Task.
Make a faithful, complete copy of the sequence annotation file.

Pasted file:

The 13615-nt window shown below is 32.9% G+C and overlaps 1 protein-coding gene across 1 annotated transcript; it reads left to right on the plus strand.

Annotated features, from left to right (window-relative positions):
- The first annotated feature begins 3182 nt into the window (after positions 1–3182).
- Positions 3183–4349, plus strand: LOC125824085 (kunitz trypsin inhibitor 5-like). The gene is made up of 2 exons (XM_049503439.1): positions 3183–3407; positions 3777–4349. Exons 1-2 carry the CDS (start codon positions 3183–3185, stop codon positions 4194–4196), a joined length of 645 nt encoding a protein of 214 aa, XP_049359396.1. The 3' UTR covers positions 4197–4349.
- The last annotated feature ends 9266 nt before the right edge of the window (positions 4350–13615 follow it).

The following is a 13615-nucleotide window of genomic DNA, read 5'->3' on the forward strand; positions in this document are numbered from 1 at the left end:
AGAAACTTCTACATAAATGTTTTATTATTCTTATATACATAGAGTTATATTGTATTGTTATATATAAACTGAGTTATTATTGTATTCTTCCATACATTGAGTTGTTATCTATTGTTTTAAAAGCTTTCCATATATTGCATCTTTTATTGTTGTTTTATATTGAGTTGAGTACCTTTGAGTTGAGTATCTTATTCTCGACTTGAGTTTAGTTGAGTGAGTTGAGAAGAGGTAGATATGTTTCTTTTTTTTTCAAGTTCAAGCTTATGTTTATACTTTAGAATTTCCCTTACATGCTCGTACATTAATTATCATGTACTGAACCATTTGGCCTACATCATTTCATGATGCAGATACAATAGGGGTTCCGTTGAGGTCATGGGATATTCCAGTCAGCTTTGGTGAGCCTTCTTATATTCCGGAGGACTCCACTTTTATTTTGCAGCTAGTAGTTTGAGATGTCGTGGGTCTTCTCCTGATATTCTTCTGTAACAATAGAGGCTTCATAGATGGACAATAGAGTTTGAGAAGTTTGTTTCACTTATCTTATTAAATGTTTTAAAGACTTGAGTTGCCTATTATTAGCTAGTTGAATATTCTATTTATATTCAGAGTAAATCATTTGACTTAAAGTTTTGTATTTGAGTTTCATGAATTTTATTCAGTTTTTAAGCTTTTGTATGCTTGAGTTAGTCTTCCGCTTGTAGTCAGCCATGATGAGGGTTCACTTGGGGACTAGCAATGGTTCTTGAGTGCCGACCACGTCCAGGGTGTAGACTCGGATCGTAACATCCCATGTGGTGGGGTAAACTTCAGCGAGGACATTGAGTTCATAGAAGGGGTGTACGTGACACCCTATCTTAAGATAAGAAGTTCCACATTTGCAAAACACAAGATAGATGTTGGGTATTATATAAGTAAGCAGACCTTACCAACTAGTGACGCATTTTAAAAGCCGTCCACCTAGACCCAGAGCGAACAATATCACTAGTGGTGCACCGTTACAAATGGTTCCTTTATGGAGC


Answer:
The 13615-nt window shown below is 32.9% G+C and overlaps 1 protein-coding gene across 1 annotated transcript; it reads left to right on the plus strand.

Annotated features, from left to right (window-relative positions):
- The first annotated feature begins 3182 nt into the window (after positions 1–3182).
- Positions 3183–4349, plus strand: LOC125824085 (kunitz trypsin inhibitor 5-like). The gene is made up of 2 exons (XM_049503439.1): positions 3183–3407; positions 3777–4349. Exons 1-2 carry the CDS (start codon positions 3183–3185, stop codon positions 4194–4196), a joined length of 645 nt encoding a protein of 214 aa, XP_049359396.1. The 3' UTR covers positions 4197–4349.
- The last annotated feature ends 9266 nt before the right edge of the window (positions 4350–13615 follow it).

The following is a 13615-nucleotide window of genomic DNA, read 5'->3' on the forward strand; positions in this document are numbered from 1 at the left end:
AGAAACTTCTACATAAATGTTTTATTATTCTTATATACATAGAGTTATATTGTATTGTTATATATAAACTGAGTTATTATTGTATTCTTCCATACATTGAGTTGTTATCTATTGTTTTAAAAGCTTTCCATATATTGCATCTTTTATTGTTGTTTTATATTGAGTTGAGTACCTTTGAGTTGAGTATCTTATTCTCGACTTGAGTTTAGTTGAGTGAGTTGAGAAGAGGTAGATATGTTTCTTTTTTTTTCAAGTTCAAGCTTATGTTTATACTTTAGAATTTCCCTTACATGCTCGTACATTAATTATCATGTACTGAACCATTTGGCCTACATCATTTCATGATGCAGATACAATAGGGGTTCCGTTGAGGTCATGGGATATTCCAGTCAGCTTTGGTGAGCCTTCTTATATTCCGGAGGACTCCACTTTTATTTTGCAGCTAGTAGTTTGAGATGTCGTGGGTCTTCTCCTGATATTCTTCTGTAACAATAGAGGCTTCATAGATGGACAATAGAGTTTGAGAAGTTTGTTTCACTTATCTTATTAAATGTTTTAAAGACTTGAGTTGCCTATTATTAGCTAGTTGAATATTCTATTTATATTCAGAGTAAATCATTTGACTTAAAGTTTTGTATTTGAGTTTCATGAATTTTATTCAGTTTTTAAGCTTTTGTATGCTTGAGTTAGTCTTCCGCTTGTAGTCAGCCATGATGAGGGTTCACTTGGGGACTAGCAATGGTTCTTGAGTGCCGACCACGTCCAGGGTGTAGACTCGGATCGTAACATCCCATGTGGTGGGGTAAACTTCAGCGAGGACATTGAGTTCATAGAAGGGGTGTACGTGACACCCTATCTTAAGATAAGAAGTTCCACATTTGCAAAACACAAGATAGATGTTGGGTATTATATAAGTAAGCAGACCTTACCAACTAGTGACGCATTTTAAAAGCCGTCCACCTAGACCCAGAGCGAACAATATCACTAGTGGTGCACCGTTACAAATGGTTCCTTTATGGAGC